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  • Perfect Sync is winding down

    It makes me sad to announce that Perfect Sync, Inc. will be winding down in the coming months. Sales have slowed to a trickle – a few per year – and it’s no longer worthwhile for me to pay for a Shopify store, so it will be closing next month. My web site (perfectsync.com) will be going dark when the domain expires next year, but I’ll still provide tech support via email and the SQL Tools subforum here.


    This seems like an appropriate time to finally tell my story. I think I have earned it.

    My friend Bob Zale was a top-notch programmer, but he was a terrible businessman.

    I met Bob in the TurboBASIC days, and I was a beta tester for every version of PB. My SQL Tools, Console Tools, and Graphics Tools products sold quite well on the PowerBASIC web site for more than 10 years, but behind the scenes Bob never paid me on time. He kept falling farther and farther behind, but the next version was going to put PowerBASIC, Inc. in the black and I was going to get “every penny”. It would have been counterproductive to suspend sales, so I let it continue.

    When PowerBASIC’s past-due balance reached $100,000 I finally put my foot down, and Bob promised to do better, but my one-year deadline passed and the total had risen to $125,000, and I really turned up the heat.

    Then Bob died. I’ll always wonder if financial stress contributed to his heart attack.

    PB continued to sell my products and the balance grew larger. I worked with Bob’s widow Vivian, trying to keep PowerBASIC going, in hope of eventually getting paid and because of my personal feelings about the PB community. I even paid the vBulletin fees to keep these forums open for two years.

    Vivian told me more than once that she couldn’t have done it without me, Gary Beene, and Tom Hanlin. For a while we called ourselves the Three Amigos, and were basically running PowerBASIC. Our goal for quite a while was to finish PB 7/11, and we put in a lot of hours.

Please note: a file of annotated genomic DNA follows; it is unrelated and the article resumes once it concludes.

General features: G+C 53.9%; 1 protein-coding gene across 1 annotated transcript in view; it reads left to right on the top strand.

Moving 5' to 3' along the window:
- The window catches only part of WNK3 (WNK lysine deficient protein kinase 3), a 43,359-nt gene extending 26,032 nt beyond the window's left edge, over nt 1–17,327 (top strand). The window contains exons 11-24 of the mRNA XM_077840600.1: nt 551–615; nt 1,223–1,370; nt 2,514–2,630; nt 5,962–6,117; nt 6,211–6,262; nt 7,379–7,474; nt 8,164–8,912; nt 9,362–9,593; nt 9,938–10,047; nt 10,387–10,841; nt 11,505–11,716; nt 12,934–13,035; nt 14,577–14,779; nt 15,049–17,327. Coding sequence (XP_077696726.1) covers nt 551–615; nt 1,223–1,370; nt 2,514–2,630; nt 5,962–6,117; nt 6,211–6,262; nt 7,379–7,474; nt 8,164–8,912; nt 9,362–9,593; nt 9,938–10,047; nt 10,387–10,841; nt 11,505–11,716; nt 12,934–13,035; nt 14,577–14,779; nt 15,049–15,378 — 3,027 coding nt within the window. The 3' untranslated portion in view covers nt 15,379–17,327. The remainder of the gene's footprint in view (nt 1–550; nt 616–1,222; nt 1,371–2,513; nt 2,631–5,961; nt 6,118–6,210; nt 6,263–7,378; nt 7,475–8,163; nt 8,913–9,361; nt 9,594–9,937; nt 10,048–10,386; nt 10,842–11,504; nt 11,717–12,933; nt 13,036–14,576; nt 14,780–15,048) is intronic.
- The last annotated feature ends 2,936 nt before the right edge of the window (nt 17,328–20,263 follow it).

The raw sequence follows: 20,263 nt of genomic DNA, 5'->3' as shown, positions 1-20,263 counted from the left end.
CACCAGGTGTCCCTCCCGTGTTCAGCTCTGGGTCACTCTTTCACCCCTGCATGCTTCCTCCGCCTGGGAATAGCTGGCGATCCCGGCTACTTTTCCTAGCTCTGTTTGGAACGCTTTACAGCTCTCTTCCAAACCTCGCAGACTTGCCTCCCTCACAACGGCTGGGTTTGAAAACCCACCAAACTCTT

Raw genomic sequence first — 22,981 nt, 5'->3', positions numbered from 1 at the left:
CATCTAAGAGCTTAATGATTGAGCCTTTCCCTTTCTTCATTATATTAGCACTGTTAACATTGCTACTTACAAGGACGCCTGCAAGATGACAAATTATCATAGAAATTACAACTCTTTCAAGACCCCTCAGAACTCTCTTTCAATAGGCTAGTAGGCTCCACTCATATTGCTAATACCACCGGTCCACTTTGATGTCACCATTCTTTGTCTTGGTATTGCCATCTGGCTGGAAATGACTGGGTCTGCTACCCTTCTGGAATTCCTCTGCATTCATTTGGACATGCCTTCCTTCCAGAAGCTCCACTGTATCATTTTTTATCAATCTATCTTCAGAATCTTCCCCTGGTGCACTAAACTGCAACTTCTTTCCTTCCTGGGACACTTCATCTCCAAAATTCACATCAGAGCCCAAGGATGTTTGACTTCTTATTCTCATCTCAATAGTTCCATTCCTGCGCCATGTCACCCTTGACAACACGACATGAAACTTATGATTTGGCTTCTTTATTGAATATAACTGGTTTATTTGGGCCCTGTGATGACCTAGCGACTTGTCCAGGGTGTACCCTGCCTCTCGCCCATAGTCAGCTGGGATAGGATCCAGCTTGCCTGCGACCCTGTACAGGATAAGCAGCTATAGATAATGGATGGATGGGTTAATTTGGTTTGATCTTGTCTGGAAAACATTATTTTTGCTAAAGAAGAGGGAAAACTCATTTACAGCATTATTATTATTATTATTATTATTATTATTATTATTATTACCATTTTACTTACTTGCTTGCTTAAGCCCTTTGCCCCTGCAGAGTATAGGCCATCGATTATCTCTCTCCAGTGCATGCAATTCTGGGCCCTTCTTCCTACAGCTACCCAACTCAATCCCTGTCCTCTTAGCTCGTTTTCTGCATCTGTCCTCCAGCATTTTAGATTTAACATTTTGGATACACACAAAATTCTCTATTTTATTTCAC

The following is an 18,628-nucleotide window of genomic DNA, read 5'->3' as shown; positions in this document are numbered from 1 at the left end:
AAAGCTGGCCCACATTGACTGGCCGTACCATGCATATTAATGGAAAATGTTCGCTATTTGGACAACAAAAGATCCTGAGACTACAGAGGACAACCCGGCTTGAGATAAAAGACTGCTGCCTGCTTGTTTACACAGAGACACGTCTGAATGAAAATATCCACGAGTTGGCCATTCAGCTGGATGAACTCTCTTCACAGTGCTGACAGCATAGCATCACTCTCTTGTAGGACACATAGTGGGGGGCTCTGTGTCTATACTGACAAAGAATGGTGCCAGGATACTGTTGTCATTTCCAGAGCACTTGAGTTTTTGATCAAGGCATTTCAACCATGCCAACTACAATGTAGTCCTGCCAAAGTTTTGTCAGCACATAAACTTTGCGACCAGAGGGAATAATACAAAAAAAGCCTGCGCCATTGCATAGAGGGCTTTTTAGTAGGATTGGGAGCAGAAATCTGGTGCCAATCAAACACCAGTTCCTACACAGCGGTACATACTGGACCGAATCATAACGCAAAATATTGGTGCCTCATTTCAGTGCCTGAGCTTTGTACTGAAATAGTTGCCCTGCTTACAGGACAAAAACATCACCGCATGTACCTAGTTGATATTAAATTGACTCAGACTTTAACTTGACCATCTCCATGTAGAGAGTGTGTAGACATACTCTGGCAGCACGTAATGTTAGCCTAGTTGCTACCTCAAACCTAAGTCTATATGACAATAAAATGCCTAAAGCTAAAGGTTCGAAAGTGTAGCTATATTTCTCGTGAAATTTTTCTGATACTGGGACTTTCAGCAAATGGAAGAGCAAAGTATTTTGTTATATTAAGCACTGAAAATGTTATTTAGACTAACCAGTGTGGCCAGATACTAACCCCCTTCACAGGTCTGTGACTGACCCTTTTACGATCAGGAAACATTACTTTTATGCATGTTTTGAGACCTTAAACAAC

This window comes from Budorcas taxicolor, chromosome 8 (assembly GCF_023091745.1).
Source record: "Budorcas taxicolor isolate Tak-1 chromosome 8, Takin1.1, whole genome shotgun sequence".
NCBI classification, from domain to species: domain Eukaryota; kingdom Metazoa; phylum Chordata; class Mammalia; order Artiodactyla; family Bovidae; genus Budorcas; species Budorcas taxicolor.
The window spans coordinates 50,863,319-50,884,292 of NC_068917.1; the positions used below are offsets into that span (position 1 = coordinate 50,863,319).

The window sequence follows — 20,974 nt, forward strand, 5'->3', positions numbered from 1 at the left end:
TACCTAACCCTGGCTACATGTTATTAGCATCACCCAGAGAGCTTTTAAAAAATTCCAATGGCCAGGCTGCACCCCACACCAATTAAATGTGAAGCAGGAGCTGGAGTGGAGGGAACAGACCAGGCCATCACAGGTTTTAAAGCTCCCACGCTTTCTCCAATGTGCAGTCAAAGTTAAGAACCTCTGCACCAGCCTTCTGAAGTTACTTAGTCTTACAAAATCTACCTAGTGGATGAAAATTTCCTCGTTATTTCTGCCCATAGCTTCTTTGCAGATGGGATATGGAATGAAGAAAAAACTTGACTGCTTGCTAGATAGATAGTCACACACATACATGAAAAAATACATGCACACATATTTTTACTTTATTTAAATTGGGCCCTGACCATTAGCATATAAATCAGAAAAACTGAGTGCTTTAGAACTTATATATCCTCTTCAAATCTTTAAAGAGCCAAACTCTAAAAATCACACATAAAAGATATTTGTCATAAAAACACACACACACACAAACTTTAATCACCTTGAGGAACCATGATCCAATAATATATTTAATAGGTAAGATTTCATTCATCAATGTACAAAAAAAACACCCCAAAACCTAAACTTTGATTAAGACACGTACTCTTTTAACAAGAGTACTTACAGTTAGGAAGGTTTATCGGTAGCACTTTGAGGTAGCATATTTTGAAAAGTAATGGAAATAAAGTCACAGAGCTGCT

So I was surprised when Vivian told me in early 2017 that the Florida statute of limitations had run out on the debt, and that only PowerBASIC’s assets (the compilers) were being transferred to Drake Software. As you can imagine It was a huge blow.

    I want to be clear: I’m no longer angry at Vivian. Her husband left her with a terrible situation; she was a grandma with no experience running a software company, and she quite wisely followed her accountant’s advice. It would be silly to be mad at Bob for dying, and I have certainly never blamed Drake.

    In the end my only option was to sue my friend’s elderly widow, and I chose not to do that. Turns out that I, too, am a competent programmer but a poor businessman.

    It will probably surprise you to learn that I never got paid for any of the SQL Tools Version 3 licenses that PowerBASIC sold. More than a few Console and Graphics Tools, too. The customers weren’t to blame – they paid PowerBASIC for my products in good faith – so I have always supported all of them to the best of my ability, especially my biggest seller, SQL Tools.

    So here I am today, closing Perfect Sync and entering retirement with a lot less money than I should have. I’ll be honest... If any of you are feeling charitable, my feelings would not be hurt if you purchased “extra” SQL Tools licenses while the Shopify page is still open. Can’t hurt to ask, right? Or if you just want to shake your head and think me a fool, that’s okay too. By posting this, the story is over and I think I can finally come to peace with the whole damned thing.

    -- Eric Pearson

    "Not my circus, not my monkeys."

  • #2
    Hi Eric
    It is very sad to hear this. I'm just a beginner in PB and still exploring ways to use PB.

    I would like to know more about your SQL tools, do you provide stuff like dll or sll or inc files to run your SQL tools
    when I purchase them ?

    I have use MS Access databases, VBA and some MS SQL server but just touching the surface and nothing in depth, probably
    I may need to use them at a later stage, as I'm still learning.

    Can your SQL tools work with Access, MS SQL , Oracle, Sybase , Sqlite etc ?


    Comment


    • #3
      Eric, surely there must be a cheaper or free web hosting site where you can host Perfect Sync ? than to use shopify